20:24 ‘You must make for me an altar made of earth, 1 and you will sacrifice on it your burnt offerings and your peace offerings, 2 your sheep and your cattle. In every place 3 where I cause my name to be honored 4 I will come to you and I will bless you. 20:25 If you make me an altar of stone, you must not build it 5 of stones shaped with tools, 6 for if you use your tool on it you have defiled it. 7
24:4 and Moses wrote down all the words of the Lord. Early in the morning he built 8 an altar at the foot 9 of the mountain and arranged 10 twelve standing stones 11 – according to the twelve tribes of Israel. 24:5 He sent young Israelite men, 12 and they offered burnt offerings and sacrificed young bulls for peace offerings 13 to the Lord. 24:6 Moses took half of the blood and put it in bowls, and half of the blood he splashed on the altar. 14 24:7 He took the Book of the Covenant 15 and read it aloud 16 to the people, and they said, “We are willing to do and obey 17 all that the Lord has spoken.” 24:8 So Moses took the blood and splashed it on 18 the people and said, “This is the blood of the covenant 19 that the Lord has made with you in accordance with all these words.”
[20:24] 1 sn The instructions here call for the altar to be made of natural things, not things manufactured or shaped by man. The altar was either to be made of clumps of earth or natural, unhewn rocks.
[20:24] 2 sn The “burnt offering” is the offering prescribed in Lev 1. Everything of this animal went up in smoke as a sweet aroma to God. It signified complete surrender by the worshiper who brought the animal, and complete acceptance by God, thereby making atonement. The “peace offering” is legislated in Lev 3 and 7. This was a communal meal offering to celebrate being at peace with God. It was made usually for thanksgiving, for payment of vows, or as a freewill offering.
[20:24] 3 tn Gesenius lists this as one of the few places where the noun in construct seems to be indefinite in spite of the fact that the genitive has the article. He says בְּכָל־הַמָּקוֹם (bÿkhol-hammaqom) means “in all the place, sc. of the sanctuary, and is a dogmatic correction of “in every place” (כָּל־מָקוֹם, kol-maqom). See GKC 412 §127.e.
[20:24] 4 tn The verb is זָכַר (zakhar, “to remember”), but in the Hiphil especially it can mean more than remember or cause to remember (remind) – it has the sense of praise or honor. B. S. Childs says it has a denominative meaning, “to proclaim” (Exodus [OTL], 447). The point of the verse is that God will give Israel reason for praising and honoring him, and in every place that occurs he will make his presence known by blessing them.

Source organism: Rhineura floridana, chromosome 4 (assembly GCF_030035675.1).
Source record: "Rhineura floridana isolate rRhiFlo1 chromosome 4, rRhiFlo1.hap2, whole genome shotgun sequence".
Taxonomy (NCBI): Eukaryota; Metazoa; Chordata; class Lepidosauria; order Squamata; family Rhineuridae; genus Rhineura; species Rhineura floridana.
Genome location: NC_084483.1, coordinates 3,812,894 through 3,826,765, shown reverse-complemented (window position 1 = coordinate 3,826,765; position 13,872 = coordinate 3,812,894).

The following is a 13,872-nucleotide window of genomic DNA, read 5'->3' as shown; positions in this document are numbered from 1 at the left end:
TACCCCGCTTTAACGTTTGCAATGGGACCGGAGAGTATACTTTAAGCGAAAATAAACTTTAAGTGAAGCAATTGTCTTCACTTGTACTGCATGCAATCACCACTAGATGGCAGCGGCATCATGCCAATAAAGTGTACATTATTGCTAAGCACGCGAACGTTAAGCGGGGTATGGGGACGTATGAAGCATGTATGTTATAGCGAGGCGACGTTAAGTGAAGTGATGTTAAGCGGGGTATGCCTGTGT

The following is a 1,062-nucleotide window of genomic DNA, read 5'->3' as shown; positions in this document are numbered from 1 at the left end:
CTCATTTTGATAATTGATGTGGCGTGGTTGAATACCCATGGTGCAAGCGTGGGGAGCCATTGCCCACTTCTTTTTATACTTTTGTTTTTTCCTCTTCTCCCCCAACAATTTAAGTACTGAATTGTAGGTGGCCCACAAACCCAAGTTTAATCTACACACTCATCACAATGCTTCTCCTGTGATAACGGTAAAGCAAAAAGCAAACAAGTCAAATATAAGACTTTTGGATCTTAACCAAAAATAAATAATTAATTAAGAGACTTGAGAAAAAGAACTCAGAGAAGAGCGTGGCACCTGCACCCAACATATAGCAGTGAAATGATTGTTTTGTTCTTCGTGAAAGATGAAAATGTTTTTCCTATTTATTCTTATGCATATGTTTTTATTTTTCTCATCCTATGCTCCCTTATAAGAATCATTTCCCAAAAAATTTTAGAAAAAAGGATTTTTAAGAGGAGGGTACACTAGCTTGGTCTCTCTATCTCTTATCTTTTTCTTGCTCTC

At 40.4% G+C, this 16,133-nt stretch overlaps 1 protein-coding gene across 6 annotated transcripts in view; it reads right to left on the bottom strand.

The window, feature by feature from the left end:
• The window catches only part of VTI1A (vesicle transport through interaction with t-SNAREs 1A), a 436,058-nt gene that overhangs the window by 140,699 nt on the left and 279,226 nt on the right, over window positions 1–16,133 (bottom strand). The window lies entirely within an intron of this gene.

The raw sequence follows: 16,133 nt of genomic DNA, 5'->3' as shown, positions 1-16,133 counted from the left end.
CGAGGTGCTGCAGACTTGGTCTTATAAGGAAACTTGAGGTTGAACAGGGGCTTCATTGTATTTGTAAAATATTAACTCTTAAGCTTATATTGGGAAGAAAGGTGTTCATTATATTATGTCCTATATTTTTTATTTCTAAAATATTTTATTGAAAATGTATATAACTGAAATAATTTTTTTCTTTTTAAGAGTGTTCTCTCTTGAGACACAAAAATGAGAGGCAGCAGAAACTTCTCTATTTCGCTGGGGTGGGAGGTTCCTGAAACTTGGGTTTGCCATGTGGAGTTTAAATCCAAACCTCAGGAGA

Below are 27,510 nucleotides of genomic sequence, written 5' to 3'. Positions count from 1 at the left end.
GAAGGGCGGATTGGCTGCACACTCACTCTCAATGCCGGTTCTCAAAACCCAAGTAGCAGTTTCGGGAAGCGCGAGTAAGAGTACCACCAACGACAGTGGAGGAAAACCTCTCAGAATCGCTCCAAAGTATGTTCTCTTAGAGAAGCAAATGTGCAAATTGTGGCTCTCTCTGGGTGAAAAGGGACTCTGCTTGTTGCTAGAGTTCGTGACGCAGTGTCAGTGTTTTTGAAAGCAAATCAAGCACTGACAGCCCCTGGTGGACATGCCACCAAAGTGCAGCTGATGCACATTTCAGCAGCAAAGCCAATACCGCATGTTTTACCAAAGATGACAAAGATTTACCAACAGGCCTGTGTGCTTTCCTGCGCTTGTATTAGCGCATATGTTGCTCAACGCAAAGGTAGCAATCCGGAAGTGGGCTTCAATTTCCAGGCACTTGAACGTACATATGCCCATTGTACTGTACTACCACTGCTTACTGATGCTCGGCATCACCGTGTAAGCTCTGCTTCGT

[20:25] 6 tn Heb “of hewn stones.” Gesenius classifies this as an adverbial accusative – “you shall not build them (the stones of the altar) as hewn stones.” The remoter accusative is in apposition to the nearer (GKC 372 §117.kk).
[24:4] 8 tn The two preterites quite likely form a verbal hendiadys (the verb “to get up early” is frequently in such constructions). Literally it says, “and he got up early [in the morning] and he built”; this means “early [in the morning] he built.” The first verb becomes the adverb.
[24:4] 11 tn The thing numbered is found in the singular when the number is plural – “twelve standing-stone.” See GKC 433 §134.f. The “standing-stone” could be a small piece about a foot high, or a huge column higher than men. They served to commemorate treaties (Gen 32), or visions (Gen 28) or boundaries, or graves. Here it will function with the altar as a place of worship.
[24:5] 13 tn The verbs and their respective accusatives are cognates. First, they offered up burnt offerings (see Lev 1), which is וַיַּעֲלוּ עֹלֹת (vayya’alu ’olot); then they sacrificed young bulls as peace sacrifices (Lev 3), which is in Hebrew וַיִּזְבְּחוּ זְבָחִים (vayyizbÿkhu zÿvakhim). In the first case the cognate accusative is the direct object; in the second it is an adverbial accusative of product. See on this covenant ritual H. M. Kamsler, “The Blood Covenant in the Bible,” Dor le Dor 6 (1977): 94-98; E. W. Nicholson, “The Covenant Ritual in Exodus 24:3-8,” VT 32 (1982): 74-86.
[24:7] 15 tn The noun “book” would be the scroll just written containing the laws of chaps. 20-23. On the basis of this scroll the covenant would be concluded here. The reading of this book would assure the people that it was the same that they had agreed to earlier. But now their statement of willingness to obey would be more binding, because their promise would be confirmed by a covenant of blood.
[24:7] 17 tn A second verb is now added to the people’s response, and it is clearly an imperfect and not a cohortative, lending support for the choice of desiderative imperfect in these commitments – “we want to obey.” This was their compliance with the covenant.
[24:8] 19 sn The construct relationship “the blood of the covenant” means “the blood by which the covenant is ratified” (S. R. Driver, Exodus, 254). The parallel with the inauguration of the new covenant in the blood of Christ is striking (see, e.g., Matt 26:28, 1 Cor 11:25). When Jesus was inaugurating the new covenant, he was bringing to an end the old.